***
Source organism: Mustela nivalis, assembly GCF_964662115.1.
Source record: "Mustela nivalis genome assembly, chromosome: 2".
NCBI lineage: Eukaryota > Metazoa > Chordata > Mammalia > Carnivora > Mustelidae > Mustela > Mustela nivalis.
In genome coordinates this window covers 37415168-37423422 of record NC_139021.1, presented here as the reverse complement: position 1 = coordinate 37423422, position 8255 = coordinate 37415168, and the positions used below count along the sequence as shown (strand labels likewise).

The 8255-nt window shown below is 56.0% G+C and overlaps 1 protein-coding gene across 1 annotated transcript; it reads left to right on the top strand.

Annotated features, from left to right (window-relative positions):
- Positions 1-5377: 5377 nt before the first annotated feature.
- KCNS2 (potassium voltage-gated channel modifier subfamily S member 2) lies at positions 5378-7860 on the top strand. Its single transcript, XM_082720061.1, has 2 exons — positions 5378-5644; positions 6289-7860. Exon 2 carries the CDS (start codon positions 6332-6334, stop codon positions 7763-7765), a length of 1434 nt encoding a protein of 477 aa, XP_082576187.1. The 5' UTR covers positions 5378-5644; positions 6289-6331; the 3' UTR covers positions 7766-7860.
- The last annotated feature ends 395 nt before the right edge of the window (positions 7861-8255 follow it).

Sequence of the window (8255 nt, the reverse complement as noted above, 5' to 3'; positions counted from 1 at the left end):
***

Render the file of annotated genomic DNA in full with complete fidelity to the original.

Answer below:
Source organism: Mustela nivalis, assembly GCF_964662115.1.
Source record: "Mustela nivalis genome assembly, chromosome: 2".
NCBI lineage: Eukaryota > Metazoa > Chordata > Mammalia > Carnivora > Mustelidae > Mustela > Mustela nivalis.
In genome coordinates this window covers 37415168-37423422 of record NC_139021.1, presented here as the reverse complement: position 1 = coordinate 37423422, position 8255 = coordinate 37415168, and the positions used below count along the sequence as shown (strand labels likewise).

The 8255-nt window shown below is 56.0% G+C and overlaps 1 protein-coding gene across 1 annotated transcript; it reads left to right on the top strand.

Annotated features, from left to right (window-relative positions):
- Positions 1-5377: 5377 nt before the first annotated feature.
- KCNS2 (potassium voltage-gated channel modifier subfamily S member 2) lies at positions 5378-7860 on the top strand. Its single transcript, XM_082720061.1, has 2 exons — positions 5378-5644; positions 6289-7860. Exon 2 carries the CDS (start codon positions 6332-6334, stop codon positions 7763-7765), a length of 1434 nt encoding a protein of 477 aa, XP_082576187.1. The 5' UTR covers positions 5378-5644; positions 6289-6331; the 3' UTR covers positions 7766-7860.
- The last annotated feature ends 395 nt before the right edge of the window (positions 7861-8255 follow it).

Sequence of the window (8255 nt, the reverse complement as noted above, 5' to 3'; positions counted from 1 at the left end):